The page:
2 out of 4 stars
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Christmas on Planet Earth by Mike Corbin is the science fiction alien Christmas story for your holiday season.
Nineteen-year-old Pix has spent almost her entire life in an orphanage. When Santa Claus mysteriously appears at her orphanage on Thanksgiving, Pix follows him, wanting to know who he really is and to make sure the kids at the orphanage aren’t in danger. Imagine her shock when Santa turns out to be her long-lost father (who is not actually Santa Claus). Pix is also reunited with her mother for the ultimate holiday gift.
But the reunion is short-lived. Pix’s parents are agents of an alien taskforce that keeps the universe in check, and there’s a threat to Earth in the form of Velim—insect-like creatures. Can Pix, her parents, and her new boyfriend save Earth and Christmas?
I love a good Christmas (or any holiday really) story. This one had all the elements of seasonal cheer. Orphanage of underprivileged kids? Got it. Magical visit from Santa? Yup. Alien race that wants to destroy humanity? I was reminded of a Power Ranger’s Christmas special I once saw where the poor rangers had to go fight evil on Christmas. This so isn’t the point of the holidays, but I loved the kick-butt Christmas story. Christmas on Planet Earth would make a neat movie.
Pix is a great leading character. She’s smart, sassy, and willing to do anything to protect her loved ones. Guy, her new boyfriend, is also quite the, well, guy. He’s charming and genuinely cares about Pix. They make a cute couple and team.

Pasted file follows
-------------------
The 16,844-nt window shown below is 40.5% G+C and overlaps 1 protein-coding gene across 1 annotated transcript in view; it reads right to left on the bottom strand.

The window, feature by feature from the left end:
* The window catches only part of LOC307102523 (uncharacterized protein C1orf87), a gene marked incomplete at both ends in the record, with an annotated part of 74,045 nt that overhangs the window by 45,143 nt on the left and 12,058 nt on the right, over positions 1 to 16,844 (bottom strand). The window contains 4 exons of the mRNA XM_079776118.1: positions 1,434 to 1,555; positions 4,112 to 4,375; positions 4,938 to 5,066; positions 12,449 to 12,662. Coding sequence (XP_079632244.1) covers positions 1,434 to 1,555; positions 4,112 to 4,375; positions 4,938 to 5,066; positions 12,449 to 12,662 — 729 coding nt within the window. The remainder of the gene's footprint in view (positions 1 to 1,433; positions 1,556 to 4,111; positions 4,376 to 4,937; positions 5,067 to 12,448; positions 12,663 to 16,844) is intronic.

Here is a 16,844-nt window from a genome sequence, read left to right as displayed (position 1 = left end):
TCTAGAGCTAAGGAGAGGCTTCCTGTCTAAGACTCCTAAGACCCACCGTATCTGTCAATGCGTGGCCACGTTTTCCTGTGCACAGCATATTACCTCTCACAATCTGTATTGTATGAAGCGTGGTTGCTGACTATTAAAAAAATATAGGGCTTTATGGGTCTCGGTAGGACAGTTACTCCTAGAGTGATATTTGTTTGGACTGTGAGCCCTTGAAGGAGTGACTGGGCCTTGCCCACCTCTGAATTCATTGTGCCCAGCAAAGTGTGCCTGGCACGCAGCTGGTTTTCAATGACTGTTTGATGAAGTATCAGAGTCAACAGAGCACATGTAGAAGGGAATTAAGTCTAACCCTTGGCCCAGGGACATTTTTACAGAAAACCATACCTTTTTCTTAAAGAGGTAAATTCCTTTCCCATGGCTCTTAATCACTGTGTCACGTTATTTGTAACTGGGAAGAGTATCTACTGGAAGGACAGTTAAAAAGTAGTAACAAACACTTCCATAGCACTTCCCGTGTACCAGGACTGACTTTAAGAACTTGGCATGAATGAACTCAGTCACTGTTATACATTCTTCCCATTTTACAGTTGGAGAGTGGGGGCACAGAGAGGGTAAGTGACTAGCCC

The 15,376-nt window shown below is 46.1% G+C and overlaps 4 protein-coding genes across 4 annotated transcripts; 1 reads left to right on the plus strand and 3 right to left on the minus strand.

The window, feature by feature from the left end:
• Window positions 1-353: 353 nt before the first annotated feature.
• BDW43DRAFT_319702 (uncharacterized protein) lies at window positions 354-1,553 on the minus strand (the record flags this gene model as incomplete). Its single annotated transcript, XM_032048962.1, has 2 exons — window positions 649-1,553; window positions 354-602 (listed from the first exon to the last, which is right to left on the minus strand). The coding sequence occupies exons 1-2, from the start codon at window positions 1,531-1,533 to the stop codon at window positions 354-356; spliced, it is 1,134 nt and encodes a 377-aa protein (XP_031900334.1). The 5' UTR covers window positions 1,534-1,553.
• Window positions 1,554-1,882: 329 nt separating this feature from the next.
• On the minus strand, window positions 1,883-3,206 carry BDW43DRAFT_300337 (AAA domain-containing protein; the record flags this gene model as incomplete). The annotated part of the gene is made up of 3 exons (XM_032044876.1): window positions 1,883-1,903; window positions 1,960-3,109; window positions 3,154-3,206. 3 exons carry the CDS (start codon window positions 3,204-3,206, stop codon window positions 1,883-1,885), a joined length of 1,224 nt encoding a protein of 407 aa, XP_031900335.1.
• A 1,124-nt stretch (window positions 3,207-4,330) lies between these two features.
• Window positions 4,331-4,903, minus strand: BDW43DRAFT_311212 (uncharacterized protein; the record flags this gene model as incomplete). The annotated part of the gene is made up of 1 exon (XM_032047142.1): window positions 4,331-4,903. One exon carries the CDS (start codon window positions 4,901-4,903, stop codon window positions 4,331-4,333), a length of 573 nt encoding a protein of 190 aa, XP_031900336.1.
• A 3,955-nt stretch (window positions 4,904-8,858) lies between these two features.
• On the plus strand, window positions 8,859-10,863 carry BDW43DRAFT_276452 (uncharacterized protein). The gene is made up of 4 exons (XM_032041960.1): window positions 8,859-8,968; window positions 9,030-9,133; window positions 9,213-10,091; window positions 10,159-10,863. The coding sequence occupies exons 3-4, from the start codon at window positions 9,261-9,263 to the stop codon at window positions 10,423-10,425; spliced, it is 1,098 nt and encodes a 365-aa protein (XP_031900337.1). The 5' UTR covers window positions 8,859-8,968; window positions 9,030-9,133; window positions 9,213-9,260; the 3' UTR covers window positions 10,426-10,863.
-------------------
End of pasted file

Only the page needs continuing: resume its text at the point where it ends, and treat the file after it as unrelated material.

Unfortunately, I encountered some pretty big areas of confusion. There is an alien who goes by Normandy (among other names). He wants to destroy the orphanage to build a mall. There is also the greater plot to take out all humankind, and I had a tough time figuring out how these things were related. The early pages got me hooked with reveal after reveal, and I wanted to know more. Shortly after, though, the pacing got weird. The story alternated between moving fast with relevant details and feeling bogged down by stuff I wasn’t sure about the importance of. The ending tied up most of the loose ends but left me wanting.
One of my favorite things about science fiction is the technology. I love seeing how tech has progressed and what characters can do with their futuristic gadgets. There is no shortage of neat future technology in Christmas on Planet Earth, but I couldn’t for my life figure out how it worked. It was explained, but the explanation went right over my head. Where the pacing got strange, the technology felt like a device for convenience. The characters needed or wanted to do something, and ta-da, it was doable very easily. For me, it took away from the suspense. I stopped wondering if there would be a solution because the technology let anything happen.
I rate Christmas on Planet Earth 2 out of 4 stars. The story had a lot of potential but didn’t feel executed as well as it could have been. This in addition to punctuation errors throughout and some other grammar mistakes keep me from rating this book higher. The Christmas side of the story, however, really grabbed me, and because of that, I won’t rate this 1 star. I recommend this book for science fiction fans who don’t mind suspending disbelief for tech. I also think anyone who wants an unconventional Christmas story would enjoy this.
Christmas on Planet Earth
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